The exact terms of the loan from China Development Bank were not being fully disclosed, something analysts criticise
Eskom's $2.5bn China loan will keep the lights on for another year
Financially embattled South African energy utility Eskom received a reprieve this past week with a US$2.5 billion loan from China Development Bank that will ensure it keeps the lights on for the coming year.
Eskom is one of the state-owned enterprises (SOE) that hold a strategic place in the country’s economy, supplying around 95 per cent of South Africa’s electricity needs. Eskom is also in debt to the tune of 600 billion rand ($45.52bn), more than South Africa's entire budget for healthcare and education.
The utility was set to struggle in months to come until the Chinese stepped forward with the loan package. With the finance in place, Eskom should ensure it continues uninterrupted operations into the next financial year.
On Monday Eskom chief executive Phakamani Hadebe presented the utility’s results, which showed an operating loss of 2.3bn rand and ‘irregular’ spending of almost 20bn rand.
"Eskom continues to face significant financial and liquidity challenges in the short term, mainly due to the high debt burden, low sales growth and increased finance costs," Mr Hadebe said in Parliament on Monday
Eskom’s predicament is the result of years of mismanagement and erratic leadership. Mr Hadebe is its 11th chief executive in the past decade. Jacob Zuma, who was president of South Africa until his ousting in February this year, had packed the boards of Eskom and other SOEs with close associates, his critics allege.
Eskom’s board allowed it to run up debt while pursuing big budget projects such as two giant coal power plants that are now years overdue and way over their original cost estimates.
However, since Cyril Ramaphosa took office at South Africa's president in February, he has appointed Pravin Gordhan as public enterprises minister and tasked him with clearing out the rot. Mr Zuma has also since been charged with a host of corruption charges, and his associates are being investigated for their activities within the SOEs.
Mr Hadebe was made the chief executive of Eskom in May, and his first task was to root out corruption and place the institution on sound footing. Eskom WAS struggling to raise enough from electricity sales to cover its operating budget for the year.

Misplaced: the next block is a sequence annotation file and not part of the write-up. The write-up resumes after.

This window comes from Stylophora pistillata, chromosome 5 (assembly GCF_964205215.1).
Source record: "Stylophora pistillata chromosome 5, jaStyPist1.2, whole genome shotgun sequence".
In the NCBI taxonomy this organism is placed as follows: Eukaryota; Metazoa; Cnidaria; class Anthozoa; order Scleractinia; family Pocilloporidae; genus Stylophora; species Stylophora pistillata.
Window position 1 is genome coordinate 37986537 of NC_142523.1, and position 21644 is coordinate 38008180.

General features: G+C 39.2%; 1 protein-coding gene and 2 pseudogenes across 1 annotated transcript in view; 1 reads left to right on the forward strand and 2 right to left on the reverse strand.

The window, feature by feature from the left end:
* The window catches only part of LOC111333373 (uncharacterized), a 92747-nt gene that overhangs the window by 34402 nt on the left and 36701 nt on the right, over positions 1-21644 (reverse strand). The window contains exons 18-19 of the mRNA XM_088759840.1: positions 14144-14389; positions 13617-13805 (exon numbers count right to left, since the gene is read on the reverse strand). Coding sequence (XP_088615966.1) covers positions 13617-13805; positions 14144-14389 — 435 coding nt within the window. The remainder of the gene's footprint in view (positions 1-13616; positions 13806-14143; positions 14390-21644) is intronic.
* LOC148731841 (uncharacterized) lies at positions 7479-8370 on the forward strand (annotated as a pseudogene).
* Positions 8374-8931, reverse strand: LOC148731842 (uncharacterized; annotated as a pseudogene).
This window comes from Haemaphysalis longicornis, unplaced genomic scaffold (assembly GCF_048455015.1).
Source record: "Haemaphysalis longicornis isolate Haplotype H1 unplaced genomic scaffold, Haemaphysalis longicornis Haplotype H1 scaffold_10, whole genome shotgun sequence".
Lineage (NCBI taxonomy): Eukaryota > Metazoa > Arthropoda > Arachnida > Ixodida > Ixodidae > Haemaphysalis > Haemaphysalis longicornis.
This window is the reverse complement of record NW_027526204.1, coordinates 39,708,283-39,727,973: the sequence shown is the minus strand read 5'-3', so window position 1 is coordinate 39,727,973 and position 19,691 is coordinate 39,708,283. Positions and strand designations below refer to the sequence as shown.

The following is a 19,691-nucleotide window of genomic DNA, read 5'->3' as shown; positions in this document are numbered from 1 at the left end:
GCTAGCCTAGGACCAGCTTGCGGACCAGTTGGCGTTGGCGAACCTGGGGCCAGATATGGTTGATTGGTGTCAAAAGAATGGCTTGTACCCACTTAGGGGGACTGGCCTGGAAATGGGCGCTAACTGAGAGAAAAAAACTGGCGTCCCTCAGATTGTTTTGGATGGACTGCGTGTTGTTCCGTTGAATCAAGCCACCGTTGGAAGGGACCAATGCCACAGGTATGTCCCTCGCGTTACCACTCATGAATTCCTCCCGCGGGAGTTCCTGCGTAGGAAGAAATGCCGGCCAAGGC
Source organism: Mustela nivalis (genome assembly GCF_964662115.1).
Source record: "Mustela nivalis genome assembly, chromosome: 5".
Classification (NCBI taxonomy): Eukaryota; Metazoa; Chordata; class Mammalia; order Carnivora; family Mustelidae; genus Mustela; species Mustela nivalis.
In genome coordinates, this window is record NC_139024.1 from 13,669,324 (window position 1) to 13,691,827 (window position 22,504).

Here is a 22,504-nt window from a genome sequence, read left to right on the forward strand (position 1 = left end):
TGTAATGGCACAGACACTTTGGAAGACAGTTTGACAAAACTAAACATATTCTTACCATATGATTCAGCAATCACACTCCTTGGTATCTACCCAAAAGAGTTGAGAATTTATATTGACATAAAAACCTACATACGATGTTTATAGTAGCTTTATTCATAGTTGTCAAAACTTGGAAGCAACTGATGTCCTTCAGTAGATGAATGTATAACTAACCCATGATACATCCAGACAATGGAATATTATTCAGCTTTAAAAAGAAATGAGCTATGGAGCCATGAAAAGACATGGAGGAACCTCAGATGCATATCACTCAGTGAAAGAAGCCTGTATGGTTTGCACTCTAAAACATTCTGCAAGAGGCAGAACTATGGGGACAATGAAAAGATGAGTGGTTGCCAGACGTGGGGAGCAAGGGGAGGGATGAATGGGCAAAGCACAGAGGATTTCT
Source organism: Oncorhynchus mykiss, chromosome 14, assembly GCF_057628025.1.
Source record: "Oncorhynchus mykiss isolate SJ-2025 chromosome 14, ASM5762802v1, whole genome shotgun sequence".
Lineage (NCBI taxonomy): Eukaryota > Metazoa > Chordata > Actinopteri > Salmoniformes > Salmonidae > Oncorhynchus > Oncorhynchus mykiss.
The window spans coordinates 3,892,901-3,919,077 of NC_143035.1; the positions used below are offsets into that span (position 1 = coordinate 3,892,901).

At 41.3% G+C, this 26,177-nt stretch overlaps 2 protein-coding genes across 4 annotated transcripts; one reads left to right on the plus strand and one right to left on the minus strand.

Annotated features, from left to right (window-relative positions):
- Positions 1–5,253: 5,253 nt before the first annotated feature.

However, Chinese premier Xi Jinping was in South Africa this past week to attend a Brics summit, during which a loan of $2.5bn to Eskom was announced on Tuesday. The amount is part of a wider, $14.8bn Chinese investment package announced at the summit. The details of the loan were not made public, which some analysts question.
“The exact terms of any loan to any organ of state including an SOE should be fully disclosed,” said Dirk de Vos, a corporate finance consultant covering the energy sector.
In other cases, where Chinese loans were made, such as to Zambia, without terms been made public, other potential lenders stayed away. Without being able to assess the terms, interest payments and other details, lenders could not determine the level of risk associated with the Chinese loan.
“This means no-one else will lend to them – except the Chinese,” Mr de Vos said.
Also uncertain is the fate of plans to build a fleet of nuclear power stations. The Zuma administration had concluded a deal with Russia to supply up to eight reactors, but current financial constraints make this unlikely. Mr Ramaphosa also met with Russian premier Vladimir Putin during the Brics summit, and reportedly discussed the nuclear deal.
According to local reports, Mr Ramaphosa told his Russian counterpart that any nuclear build would have to wait until Eskom's financial status improved.
Meanwhile some analysts said that rather than being rescued, Eskom should be broken up and sold to private investors. "Our view as well is that you need to break Eskom down, probably into three pieces: a company doing production, another doing transmission and then distribution,” treasurer general of the ruling African National Congress said at a briefing in Cape Town on Tuesday. "It is too big of an elephant, that is struggling to walk."